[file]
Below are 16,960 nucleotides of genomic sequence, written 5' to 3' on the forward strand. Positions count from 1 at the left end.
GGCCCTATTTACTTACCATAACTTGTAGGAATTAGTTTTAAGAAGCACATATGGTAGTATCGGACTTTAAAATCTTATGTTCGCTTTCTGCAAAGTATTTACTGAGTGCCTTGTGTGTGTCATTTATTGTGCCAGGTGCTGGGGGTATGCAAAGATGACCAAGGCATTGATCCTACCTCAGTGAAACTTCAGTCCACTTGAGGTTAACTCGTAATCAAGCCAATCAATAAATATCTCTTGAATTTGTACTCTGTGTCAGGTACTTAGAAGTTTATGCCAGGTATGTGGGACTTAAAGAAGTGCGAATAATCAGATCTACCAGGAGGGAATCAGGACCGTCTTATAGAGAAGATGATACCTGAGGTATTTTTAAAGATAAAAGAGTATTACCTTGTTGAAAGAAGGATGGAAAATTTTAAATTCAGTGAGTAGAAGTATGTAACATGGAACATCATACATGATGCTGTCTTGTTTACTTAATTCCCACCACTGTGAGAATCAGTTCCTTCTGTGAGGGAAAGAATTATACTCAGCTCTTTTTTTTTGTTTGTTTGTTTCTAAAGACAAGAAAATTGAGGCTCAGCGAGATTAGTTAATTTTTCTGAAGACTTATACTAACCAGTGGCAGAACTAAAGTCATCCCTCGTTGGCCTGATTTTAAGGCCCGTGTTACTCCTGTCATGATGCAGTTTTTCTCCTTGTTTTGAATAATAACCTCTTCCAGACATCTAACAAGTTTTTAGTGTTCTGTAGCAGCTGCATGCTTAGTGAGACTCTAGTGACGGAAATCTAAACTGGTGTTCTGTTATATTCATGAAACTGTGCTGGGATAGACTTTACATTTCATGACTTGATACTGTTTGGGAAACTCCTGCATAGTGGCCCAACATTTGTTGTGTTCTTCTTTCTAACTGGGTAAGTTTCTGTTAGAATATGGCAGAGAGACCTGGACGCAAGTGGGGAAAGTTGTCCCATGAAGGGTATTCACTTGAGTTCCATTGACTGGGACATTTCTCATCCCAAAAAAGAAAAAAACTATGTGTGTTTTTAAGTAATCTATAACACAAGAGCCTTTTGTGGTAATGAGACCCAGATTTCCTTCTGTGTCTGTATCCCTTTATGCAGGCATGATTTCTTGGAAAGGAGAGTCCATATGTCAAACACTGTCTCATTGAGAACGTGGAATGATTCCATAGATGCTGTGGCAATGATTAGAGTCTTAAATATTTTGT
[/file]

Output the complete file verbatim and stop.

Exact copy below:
Below are 16,960 nucleotides of genomic sequence, written 5' to 3' on the forward strand. Positions count from 1 at the left end.
GGCCCTATTTACTTACCATAACTTGTAGGAATTAGTTTTAAGAAGCACATATGGTAGTATCGGACTTTAAAATCTTATGTTCGCTTTCTGCAAAGTATTTACTGAGTGCCTTGTGTGTGTCATTTATTGTGCCAGGTGCTGGGGGTATGCAAAGATGACCAAGGCATTGATCCTACCTCAGTGAAACTTCAGTCCACTTGAGGTTAACTCGTAATCAAGCCAATCAATAAATATCTCTTGAATTTGTACTCTGTGTCAGGTACTTAGAAGTTTATGCCAGGTATGTGGGACTTAAAGAAGTGCGAATAATCAGATCTACCAGGAGGGAATCAGGACCGTCTTATAGAGAAGATGATACCTGAGGTATTTTTAAAGATAAAAGAGTATTACCTTGTTGAAAGAAGGATGGAAAATTTTAAATTCAGTGAGTAGAAGTATGTAACATGGAACATCATACATGATGCTGTCTTGTTTACTTAATTCCCACCACTGTGAGAATCAGTTCCTTCTGTGAGGGAAAGAATTATACTCAGCTCTTTTTTTTTGTTTGTTTGTTTCTAAAGACAAGAAAATTGAGGCTCAGCGAGATTAGTTAATTTTTCTGAAGACTTATACTAACCAGTGGCAGAACTAAAGTCATCCCTCGTTGGCCTGATTTTAAGGCCCGTGTTACTCCTGTCATGATGCAGTTTTTCTCCTTGTTTTGAATAATAACCTCTTCCAGACATCTAACAAGTTTTTAGTGTTCTGTAGCAGCTGCATGCTTAGTGAGACTCTAGTGACGGAAATCTAAACTGGTGTTCTGTTATATTCATGAAACTGTGCTGGGATAGACTTTACATTTCATGACTTGATACTGTTTGGGAAACTCCTGCATAGTGGCCCAACATTTGTTGTGTTCTTCTTTCTAACTGGGTAAGTTTCTGTTAGAATATGGCAGAGAGACCTGGACGCAAGTGGGGAAAGTTGTCCCATGAAGGGTATTCACTTGAGTTCCATTGACTGGGACATTTCTCATCCCAAAAAAGAAAAAAACTATGTGTGTTTTTAAGTAATCTATAACACAAGAGCCTTTTGTGGTAATGAGACCCAGATTTCCTTCTGTGTCTGTATCCCTTTATGCAGGCATGATTTCTTGGAAAGGAGAGTCCATATGTCAAACACTGTCTCATTGAGAACGTGGAATGATTCCATAGATGCTGTGGCAATGATTAGAGTCTTAAATATTTTGT